- By Jenn Vesperman -
Everywhere you turn in the computing world, there's someone claiming that programming language X "is best." Best for all circumstances, best in all cases, just plain best. But the world doesn't work that way. Languages have purposes, and a given language might be the best currently available for a given purpose. But no language is universally best for all purposes.There are benefits and costs to every language. And with hundreds of languages, finding the best language for a project can be a nightmare. Fortunately, languages can be categorized, which makes a cost-benefit assessment easier.
Start by dividing languages into language families. Each family has distinct characteristics that every member of the family shares, and that are not shared with other families.
In general, an algorithm that is written for one member of a language family will translate into the same algorithm for another member of the same family, but will need to be expressed very differently or completely changed to work in a different family.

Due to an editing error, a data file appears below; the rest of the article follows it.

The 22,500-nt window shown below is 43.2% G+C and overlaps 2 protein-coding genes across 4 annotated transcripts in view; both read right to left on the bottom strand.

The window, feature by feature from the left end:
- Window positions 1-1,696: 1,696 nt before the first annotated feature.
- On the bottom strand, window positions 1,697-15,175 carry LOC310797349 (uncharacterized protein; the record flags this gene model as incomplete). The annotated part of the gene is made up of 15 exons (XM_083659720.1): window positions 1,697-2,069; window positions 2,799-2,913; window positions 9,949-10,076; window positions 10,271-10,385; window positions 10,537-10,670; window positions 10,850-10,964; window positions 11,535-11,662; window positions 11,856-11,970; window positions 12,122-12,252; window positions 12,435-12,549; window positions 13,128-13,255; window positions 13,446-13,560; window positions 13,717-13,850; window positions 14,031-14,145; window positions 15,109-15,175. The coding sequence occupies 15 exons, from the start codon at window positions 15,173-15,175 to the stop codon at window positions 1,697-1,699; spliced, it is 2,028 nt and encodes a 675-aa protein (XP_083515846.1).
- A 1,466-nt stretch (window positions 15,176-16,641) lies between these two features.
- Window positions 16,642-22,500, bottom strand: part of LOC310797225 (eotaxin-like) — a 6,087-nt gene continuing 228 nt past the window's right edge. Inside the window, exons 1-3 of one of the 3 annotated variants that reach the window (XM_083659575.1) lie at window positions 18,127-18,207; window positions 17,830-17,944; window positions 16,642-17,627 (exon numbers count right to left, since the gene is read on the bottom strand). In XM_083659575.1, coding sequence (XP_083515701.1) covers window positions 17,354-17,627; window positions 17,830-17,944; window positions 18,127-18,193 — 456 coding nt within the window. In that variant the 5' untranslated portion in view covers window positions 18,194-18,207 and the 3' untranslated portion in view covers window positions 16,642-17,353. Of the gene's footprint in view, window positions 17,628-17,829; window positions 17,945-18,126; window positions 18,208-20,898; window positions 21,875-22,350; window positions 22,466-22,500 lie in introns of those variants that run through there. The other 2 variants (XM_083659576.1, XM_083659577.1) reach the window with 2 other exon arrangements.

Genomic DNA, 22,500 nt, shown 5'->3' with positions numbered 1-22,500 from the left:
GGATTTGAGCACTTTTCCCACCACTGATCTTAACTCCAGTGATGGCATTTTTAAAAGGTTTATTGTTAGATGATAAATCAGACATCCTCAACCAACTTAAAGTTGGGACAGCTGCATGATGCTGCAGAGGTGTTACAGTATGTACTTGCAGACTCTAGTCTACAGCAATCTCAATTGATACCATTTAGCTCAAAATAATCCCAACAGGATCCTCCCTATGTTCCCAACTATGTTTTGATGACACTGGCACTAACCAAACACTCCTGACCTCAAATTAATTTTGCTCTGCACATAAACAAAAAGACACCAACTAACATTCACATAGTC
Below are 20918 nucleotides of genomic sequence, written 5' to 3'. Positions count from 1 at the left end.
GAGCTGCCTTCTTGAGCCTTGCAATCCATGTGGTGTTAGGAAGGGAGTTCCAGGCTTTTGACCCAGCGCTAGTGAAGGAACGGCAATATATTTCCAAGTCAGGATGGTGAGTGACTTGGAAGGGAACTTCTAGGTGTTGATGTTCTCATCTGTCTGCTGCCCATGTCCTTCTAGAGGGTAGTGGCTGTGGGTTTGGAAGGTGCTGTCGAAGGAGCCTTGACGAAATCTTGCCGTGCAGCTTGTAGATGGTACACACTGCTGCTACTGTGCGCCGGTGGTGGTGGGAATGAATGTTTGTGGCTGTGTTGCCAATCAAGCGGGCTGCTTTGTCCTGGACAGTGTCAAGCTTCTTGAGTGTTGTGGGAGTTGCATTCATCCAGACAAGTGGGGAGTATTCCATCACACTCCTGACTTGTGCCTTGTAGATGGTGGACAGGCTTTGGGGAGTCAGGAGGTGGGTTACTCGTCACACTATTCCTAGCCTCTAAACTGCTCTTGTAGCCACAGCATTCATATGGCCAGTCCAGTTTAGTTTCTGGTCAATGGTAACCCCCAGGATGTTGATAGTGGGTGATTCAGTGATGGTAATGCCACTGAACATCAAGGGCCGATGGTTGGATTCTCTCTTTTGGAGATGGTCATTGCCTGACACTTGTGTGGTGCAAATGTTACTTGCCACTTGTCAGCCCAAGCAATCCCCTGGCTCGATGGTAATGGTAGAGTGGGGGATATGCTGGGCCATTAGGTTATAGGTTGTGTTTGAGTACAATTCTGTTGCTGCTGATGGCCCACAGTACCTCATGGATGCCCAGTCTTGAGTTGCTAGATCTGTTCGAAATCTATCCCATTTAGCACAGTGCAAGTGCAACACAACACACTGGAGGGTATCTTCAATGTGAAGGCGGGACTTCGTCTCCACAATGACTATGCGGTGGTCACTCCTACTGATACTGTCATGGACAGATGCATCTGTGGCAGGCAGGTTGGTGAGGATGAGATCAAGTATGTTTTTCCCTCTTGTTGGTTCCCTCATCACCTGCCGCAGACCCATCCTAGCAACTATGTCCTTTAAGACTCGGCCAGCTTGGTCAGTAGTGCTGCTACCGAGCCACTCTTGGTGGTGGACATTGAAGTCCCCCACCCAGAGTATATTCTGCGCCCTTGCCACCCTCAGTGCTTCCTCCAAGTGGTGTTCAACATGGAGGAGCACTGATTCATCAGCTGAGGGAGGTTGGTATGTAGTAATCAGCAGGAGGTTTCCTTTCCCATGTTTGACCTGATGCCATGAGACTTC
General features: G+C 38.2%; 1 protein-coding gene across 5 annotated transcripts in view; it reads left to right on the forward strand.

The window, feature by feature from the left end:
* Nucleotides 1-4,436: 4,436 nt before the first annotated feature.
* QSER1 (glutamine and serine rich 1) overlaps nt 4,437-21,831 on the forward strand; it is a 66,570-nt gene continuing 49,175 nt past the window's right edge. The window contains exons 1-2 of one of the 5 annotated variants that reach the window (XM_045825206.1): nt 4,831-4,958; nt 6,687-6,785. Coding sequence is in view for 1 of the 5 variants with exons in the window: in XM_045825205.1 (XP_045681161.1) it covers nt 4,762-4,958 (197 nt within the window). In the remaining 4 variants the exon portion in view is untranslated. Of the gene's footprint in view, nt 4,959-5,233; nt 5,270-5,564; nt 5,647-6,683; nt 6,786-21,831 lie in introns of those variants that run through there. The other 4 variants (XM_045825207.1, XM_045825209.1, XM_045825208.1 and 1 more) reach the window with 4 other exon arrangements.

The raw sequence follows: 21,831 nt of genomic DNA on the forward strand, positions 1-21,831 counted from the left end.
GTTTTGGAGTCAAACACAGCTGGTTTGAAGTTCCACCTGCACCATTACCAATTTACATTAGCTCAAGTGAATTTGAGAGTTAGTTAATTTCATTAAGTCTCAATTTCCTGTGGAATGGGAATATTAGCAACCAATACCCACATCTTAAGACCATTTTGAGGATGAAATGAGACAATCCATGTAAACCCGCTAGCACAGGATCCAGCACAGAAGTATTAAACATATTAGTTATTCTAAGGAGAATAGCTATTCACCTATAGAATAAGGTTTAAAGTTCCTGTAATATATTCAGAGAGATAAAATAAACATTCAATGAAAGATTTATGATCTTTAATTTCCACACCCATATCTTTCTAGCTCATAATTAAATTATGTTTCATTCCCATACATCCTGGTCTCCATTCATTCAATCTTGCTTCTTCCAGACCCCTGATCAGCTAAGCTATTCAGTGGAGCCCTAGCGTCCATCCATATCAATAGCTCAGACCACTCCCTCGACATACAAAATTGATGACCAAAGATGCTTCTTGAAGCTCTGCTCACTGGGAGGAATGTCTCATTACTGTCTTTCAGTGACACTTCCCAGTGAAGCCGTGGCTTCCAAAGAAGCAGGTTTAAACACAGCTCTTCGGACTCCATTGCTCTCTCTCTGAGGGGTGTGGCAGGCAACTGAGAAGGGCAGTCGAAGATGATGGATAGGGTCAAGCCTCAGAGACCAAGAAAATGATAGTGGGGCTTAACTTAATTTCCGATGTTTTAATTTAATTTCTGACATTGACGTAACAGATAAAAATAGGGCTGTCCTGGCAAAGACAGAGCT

Procedural: The largest language family is the procedural family. Procedural languages describe procedures -- recipes for the computer to follow. Do step 1, then step 2, then if x is true do step 3 else do step 4.
Procedural languages are extremely flexible, and are very good workhorse languages. Most programmers start their computing study in procedural languages. Typical procedural languages include the C family, Perl, Python, BASIC and Java.
Object oriented: Object oriented programming is a relatively recent approach to programming. Some languages have been developed to encourage object orientation in program design, the most well known of these are Java and C++. They are still procedural languages, but they have additional features (such as inheritance) that other procedural languages do not necessarily have.
Relational and other database languages: The next most common language family are the database languages. The various forms of SQL are relational database languages. These languages are database-specific -- they exist to make
queries of a database, and to post data to the database.